A Post-Pandemic Identity
During the first weeks of my freshman year at college, I ran into one of my best friends from elementary school. We hugged in disbelief that we had been reunited after not having seen or heard from each other since the end of fourth grade when I moved schools. Not super strange considering most of this time was pre-cell phone and social media, plus we parted ways a few years before we were able to catch each other’s AIM screen names. After chatting for a while, standing in the middle of a bustling campus, my friend remarked, “You have not changed since you were eight years-old.”
Though almost twenty years old now, it’s still one of my favorite compliments to date.
It’s hard to know how much of this steadfast personality is my nature or how much was my environment and parenting, but I feel as though I emerged into this world knowing exactly who I am, what I want, and where I need to be. My sense of self has always been one of my strongest qualities. I’ve often joked that I probably would never be successful in comedy because I suffer from the rare affliction of overconfidence.
Except lately. And by lately, I mean the past two years. I know I’m not alone in discomfort and self doubt.
It’s safe to say the pandemic has changed every single one of us in ways great and small. Mostly, it’s too soon to really understand the severity of the impact because –– well –– it’s still happening.
However, unlike most people’s experiences, the pandemic and new motherhood collided into one big, stressful identity crisis. If this was also you … then you feel me. It certainly didn’t help that I my role at work had been eliminated while I was six months pregnant, putting my career on an open ended road, resulting in a series of infinite freelance pit stops. Barely anything about my life two years ago exists today (though I did finally get my hair highlighted again 💁🏻♀️) leaving me to feel wildly untethered.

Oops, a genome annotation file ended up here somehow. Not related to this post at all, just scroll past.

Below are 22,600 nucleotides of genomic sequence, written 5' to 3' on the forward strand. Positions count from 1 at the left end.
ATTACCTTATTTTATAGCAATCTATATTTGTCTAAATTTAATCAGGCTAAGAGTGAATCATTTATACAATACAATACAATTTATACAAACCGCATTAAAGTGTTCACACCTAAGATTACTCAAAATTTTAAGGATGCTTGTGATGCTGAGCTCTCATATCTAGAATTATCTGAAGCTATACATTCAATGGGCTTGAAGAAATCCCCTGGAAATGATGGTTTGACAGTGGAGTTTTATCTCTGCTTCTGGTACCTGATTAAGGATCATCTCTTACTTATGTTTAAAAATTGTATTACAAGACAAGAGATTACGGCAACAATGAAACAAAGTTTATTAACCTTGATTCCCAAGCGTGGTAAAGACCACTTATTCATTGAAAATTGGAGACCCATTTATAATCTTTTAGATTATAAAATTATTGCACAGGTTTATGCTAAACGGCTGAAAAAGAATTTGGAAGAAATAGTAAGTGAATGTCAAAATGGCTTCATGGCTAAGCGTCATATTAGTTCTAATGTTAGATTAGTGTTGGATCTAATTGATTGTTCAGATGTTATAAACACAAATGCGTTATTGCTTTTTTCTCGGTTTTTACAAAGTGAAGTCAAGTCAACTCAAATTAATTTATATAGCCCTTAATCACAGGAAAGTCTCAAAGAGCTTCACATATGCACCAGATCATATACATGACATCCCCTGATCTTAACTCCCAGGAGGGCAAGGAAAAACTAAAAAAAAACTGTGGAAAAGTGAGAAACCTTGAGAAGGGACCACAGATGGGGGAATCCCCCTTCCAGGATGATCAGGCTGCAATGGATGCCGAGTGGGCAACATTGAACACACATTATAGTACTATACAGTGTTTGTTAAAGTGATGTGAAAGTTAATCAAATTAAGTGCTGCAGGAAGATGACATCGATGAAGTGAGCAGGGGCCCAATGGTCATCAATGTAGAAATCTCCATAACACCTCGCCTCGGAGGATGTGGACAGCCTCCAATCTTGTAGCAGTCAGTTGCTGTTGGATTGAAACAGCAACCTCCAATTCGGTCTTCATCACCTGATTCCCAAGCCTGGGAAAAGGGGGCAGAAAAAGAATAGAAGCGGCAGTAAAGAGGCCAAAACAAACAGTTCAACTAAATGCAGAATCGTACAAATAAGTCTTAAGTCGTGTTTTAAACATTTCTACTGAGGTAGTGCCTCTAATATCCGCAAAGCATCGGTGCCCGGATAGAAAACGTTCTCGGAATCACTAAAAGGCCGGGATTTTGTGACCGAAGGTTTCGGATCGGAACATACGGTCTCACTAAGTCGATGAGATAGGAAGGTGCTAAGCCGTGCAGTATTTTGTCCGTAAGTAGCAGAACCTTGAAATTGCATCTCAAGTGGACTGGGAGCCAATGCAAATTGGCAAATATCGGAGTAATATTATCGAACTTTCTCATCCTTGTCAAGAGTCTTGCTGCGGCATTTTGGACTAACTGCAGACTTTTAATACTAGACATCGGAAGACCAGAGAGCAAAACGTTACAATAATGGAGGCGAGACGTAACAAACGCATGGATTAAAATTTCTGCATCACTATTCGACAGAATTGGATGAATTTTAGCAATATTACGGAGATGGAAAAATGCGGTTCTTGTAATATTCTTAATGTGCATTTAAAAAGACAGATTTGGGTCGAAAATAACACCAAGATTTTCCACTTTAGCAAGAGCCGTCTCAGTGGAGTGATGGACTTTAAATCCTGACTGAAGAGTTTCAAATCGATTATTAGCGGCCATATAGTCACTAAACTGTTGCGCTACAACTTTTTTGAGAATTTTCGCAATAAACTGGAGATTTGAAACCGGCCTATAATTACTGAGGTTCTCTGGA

This isn’t the first time I’ve felt adrift from my usually unwavering sense of self. Like many of my peers, the Recession left me floating down a lazy of river of odd jobs and unpaid internships, as I struggled to get out and on some semblance of a career path. But I was much younger, not as established, and had less at stake. I seemingly had all of my adulthood in front of me, with plenty of time to aimlessly wander and write it off as “youthful exploration.”
A decade later and things are different. I’ve spent years building a life that has been rendered unrecognizable. Major identity pillars like work, marriage, friendships, hobbies, travel … and literally any free time have all undergone a strange metamorphosis that looks like a funhouse version of my former life. It doesn’t just feel like a new season to weather –– it almost feels like a new life all together.
Not that it’s necessarily a bad thing. It’s just a very strange thing –– an unexpected thing. For me, the pandemic revealed how much our own perception of identity is determined by external feedback. For so long after I gave birth, I had nothing but static as I became housebound six months before the entire world shut down. I’ve had very little verbal, physical, and emotional validation that these shifts are in fact real ––let alone celebrated. It’s been hard to have any confidence, or enjoyment, in my life decisions and milestones when it feels like they never really happened.